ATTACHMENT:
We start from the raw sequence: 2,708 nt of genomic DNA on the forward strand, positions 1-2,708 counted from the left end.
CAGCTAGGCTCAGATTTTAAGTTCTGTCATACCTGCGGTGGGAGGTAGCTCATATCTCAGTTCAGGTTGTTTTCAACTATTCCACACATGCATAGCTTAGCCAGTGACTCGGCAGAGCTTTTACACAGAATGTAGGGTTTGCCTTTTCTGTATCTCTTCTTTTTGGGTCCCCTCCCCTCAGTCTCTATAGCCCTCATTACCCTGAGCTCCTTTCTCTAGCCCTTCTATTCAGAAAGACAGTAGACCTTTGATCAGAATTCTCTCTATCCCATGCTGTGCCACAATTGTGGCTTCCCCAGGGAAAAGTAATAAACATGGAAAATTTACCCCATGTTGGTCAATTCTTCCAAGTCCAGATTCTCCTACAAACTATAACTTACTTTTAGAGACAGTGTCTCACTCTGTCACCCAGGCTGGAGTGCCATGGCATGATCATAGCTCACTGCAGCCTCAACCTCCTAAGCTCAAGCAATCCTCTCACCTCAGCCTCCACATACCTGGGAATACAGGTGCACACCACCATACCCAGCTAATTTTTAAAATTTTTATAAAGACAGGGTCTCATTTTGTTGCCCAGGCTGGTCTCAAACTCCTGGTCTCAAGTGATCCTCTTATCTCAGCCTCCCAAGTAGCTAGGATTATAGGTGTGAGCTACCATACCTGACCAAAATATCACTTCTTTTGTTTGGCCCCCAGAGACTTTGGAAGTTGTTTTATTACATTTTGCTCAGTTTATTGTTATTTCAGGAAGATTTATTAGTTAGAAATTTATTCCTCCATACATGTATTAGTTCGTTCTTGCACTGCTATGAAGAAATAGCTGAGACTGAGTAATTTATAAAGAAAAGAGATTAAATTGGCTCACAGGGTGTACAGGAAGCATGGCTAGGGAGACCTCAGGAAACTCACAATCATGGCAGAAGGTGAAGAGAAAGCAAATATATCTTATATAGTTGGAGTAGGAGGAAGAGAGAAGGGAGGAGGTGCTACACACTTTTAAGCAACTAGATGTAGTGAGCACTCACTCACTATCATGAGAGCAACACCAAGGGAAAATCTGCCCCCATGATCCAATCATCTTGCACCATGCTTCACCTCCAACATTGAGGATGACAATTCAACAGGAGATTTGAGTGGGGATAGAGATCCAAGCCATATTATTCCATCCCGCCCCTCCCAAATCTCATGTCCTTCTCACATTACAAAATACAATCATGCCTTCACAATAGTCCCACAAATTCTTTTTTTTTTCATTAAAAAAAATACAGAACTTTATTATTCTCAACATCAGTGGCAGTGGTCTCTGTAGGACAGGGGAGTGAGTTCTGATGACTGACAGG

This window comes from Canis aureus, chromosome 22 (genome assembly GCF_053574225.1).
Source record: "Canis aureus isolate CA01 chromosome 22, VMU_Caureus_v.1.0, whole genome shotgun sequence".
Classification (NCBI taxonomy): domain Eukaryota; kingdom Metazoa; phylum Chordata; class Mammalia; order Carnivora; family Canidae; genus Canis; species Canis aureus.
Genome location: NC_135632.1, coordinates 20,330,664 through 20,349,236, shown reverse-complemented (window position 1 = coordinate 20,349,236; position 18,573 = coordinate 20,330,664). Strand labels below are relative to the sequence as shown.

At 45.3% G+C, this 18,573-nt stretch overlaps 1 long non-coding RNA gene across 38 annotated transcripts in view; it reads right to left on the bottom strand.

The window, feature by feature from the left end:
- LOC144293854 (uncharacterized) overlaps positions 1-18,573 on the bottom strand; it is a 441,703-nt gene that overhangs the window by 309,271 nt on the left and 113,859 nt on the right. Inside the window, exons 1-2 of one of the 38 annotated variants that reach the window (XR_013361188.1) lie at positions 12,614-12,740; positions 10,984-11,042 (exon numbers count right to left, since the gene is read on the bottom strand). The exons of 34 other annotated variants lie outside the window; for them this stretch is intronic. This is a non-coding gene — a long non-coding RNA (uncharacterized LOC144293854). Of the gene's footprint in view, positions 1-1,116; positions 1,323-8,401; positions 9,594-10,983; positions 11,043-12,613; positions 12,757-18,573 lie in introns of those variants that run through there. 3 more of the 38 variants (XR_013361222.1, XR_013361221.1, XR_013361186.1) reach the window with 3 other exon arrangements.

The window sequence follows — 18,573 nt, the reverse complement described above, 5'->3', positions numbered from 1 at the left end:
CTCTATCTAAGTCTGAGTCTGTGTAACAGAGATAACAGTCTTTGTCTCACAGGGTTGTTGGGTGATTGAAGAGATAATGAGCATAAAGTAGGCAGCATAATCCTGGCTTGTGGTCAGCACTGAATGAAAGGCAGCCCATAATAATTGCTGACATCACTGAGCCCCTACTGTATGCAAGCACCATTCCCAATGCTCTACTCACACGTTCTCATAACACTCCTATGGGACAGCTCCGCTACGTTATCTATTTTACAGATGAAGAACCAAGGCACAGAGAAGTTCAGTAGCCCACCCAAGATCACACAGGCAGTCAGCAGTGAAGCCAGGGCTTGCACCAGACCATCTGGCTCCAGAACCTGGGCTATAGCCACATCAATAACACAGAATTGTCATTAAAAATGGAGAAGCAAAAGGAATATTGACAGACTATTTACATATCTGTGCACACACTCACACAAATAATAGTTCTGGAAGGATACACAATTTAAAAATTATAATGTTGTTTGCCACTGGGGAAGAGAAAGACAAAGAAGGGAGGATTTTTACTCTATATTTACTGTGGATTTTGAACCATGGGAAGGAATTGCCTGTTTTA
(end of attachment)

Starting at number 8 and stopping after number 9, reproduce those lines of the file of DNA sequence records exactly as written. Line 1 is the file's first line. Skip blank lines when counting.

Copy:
The window, feature by feature from the left end:
- LOC144293854 (uncharacterized) overlaps positions 1-18,573 on the bottom strand; it is a 441,703-nt gene that overhangs the window by 309,271 nt on the left and 113,859 nt on the right. Inside the window, exons 1-2 of one of the 38 annotated variants that reach the window (XR_013361188.1) lie at positions 12,614-12,740; positions 10,984-11,042 (exon numbers count right to left, since the gene is read on the bottom strand). The exons of 34 other annotated variants lie outside the window; for them this stretch is intronic. This is a non-coding gene — a long non-coding RNA (uncharacterized LOC144293854). Of the gene's footprint in view, positions 1-1,116; positions 1,323-8,401; positions 9,594-10,983; positions 11,043-12,613; positions 12,757-18,573 lie in introns of those variants that run through there. 3 more of the 38 variants (XR_013361222.1, XR_013361221.1, XR_013361186.1) reach the window with 3 other exon arrangements.